The powerful flare peaked at 8:27 p.m. EDT Thursday (0027 April 25 GMT), and ranked as an X1.3-class solar storm, one of the strongest types of flares the sun can experience, according to a report from the U.S. Space Weather Prediction Center. NASA’s sun-watching Solar Dynamics Observatory captured video of the intense solar flare in several difference wavelengths.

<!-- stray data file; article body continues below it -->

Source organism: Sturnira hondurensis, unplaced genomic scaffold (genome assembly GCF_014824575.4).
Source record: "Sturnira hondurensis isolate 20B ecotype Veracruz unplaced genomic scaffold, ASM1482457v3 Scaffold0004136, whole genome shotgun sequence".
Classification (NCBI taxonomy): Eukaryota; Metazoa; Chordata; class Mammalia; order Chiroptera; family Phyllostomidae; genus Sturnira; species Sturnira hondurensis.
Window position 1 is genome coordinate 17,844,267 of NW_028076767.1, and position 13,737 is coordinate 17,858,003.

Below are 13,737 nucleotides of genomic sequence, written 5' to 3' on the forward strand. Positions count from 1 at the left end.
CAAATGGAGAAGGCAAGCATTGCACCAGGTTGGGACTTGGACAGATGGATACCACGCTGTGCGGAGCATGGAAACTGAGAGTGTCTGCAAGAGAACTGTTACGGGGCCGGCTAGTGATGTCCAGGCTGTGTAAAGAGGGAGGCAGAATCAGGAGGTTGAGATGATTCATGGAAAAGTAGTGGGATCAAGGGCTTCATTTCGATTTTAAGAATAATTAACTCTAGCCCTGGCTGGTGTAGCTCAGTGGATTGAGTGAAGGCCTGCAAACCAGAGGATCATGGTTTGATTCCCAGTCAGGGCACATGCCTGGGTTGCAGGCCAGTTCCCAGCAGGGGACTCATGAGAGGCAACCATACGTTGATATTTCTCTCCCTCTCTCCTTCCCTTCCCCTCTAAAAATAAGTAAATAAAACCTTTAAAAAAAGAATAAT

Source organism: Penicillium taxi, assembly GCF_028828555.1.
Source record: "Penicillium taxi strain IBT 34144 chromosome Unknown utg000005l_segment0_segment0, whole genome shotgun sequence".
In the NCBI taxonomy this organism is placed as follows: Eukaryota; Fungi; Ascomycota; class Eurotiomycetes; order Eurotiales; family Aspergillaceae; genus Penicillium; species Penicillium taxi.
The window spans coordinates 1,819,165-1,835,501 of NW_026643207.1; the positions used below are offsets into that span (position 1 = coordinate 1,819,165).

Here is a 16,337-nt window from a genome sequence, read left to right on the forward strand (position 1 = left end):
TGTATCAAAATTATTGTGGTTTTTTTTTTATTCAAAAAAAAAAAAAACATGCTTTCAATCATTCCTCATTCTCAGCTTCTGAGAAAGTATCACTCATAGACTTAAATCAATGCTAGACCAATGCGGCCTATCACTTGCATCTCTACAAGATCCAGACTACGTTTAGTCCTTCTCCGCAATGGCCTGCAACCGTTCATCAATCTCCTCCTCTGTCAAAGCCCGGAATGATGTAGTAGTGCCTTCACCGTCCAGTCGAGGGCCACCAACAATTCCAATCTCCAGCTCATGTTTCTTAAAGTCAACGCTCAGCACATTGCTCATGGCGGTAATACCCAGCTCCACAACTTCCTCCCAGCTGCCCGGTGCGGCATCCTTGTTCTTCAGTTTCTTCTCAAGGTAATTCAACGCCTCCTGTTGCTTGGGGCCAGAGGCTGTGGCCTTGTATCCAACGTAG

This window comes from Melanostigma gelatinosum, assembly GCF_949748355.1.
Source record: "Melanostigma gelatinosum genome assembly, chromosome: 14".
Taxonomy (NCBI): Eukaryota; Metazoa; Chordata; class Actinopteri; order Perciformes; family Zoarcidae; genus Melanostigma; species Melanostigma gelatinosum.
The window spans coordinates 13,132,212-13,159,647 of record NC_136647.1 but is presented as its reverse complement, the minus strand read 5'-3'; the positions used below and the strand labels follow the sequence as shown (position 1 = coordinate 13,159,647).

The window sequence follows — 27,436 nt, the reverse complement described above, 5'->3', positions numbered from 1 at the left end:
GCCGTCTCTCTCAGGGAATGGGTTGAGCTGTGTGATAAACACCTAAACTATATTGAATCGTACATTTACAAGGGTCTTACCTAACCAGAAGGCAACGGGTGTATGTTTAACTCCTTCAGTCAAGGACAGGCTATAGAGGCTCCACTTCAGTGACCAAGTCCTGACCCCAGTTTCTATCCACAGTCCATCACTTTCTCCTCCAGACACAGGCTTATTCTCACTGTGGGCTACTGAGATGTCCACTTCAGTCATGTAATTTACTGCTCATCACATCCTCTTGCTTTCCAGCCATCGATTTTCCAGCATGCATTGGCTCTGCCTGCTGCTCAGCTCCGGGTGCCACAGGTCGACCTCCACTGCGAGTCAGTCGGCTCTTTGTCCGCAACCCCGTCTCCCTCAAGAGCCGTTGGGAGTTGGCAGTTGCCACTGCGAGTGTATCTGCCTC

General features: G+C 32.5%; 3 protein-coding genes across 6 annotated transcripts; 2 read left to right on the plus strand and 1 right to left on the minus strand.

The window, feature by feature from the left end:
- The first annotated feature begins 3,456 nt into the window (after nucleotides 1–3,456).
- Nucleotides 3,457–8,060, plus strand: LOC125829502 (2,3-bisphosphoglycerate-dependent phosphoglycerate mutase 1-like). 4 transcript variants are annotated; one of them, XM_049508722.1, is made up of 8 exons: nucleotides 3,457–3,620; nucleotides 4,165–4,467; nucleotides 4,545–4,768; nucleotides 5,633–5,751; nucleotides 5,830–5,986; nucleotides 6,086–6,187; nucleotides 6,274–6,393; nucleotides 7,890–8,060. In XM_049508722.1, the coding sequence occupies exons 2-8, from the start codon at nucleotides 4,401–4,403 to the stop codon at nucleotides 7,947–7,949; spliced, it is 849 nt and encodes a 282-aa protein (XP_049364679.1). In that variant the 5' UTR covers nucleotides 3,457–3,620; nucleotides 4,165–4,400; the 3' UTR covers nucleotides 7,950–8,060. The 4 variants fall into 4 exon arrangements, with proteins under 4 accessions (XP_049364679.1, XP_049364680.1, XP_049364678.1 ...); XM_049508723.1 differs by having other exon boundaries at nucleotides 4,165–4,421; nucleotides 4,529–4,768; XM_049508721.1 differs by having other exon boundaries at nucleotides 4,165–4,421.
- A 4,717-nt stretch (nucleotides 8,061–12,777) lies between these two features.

The solar flare erupted from an active sunspot region known as Region 2035 located on the far western side (or limb) of the sun as seen from Earth. Because of its position, the flare sparked a high-frequency radio blackout for about an hour on the daytime side of Earth, most likely over the Pacific Ocean and Eastern Pacific Rim, according to the SWPC update. [Photos: The Biggest Solar Flares of 2014]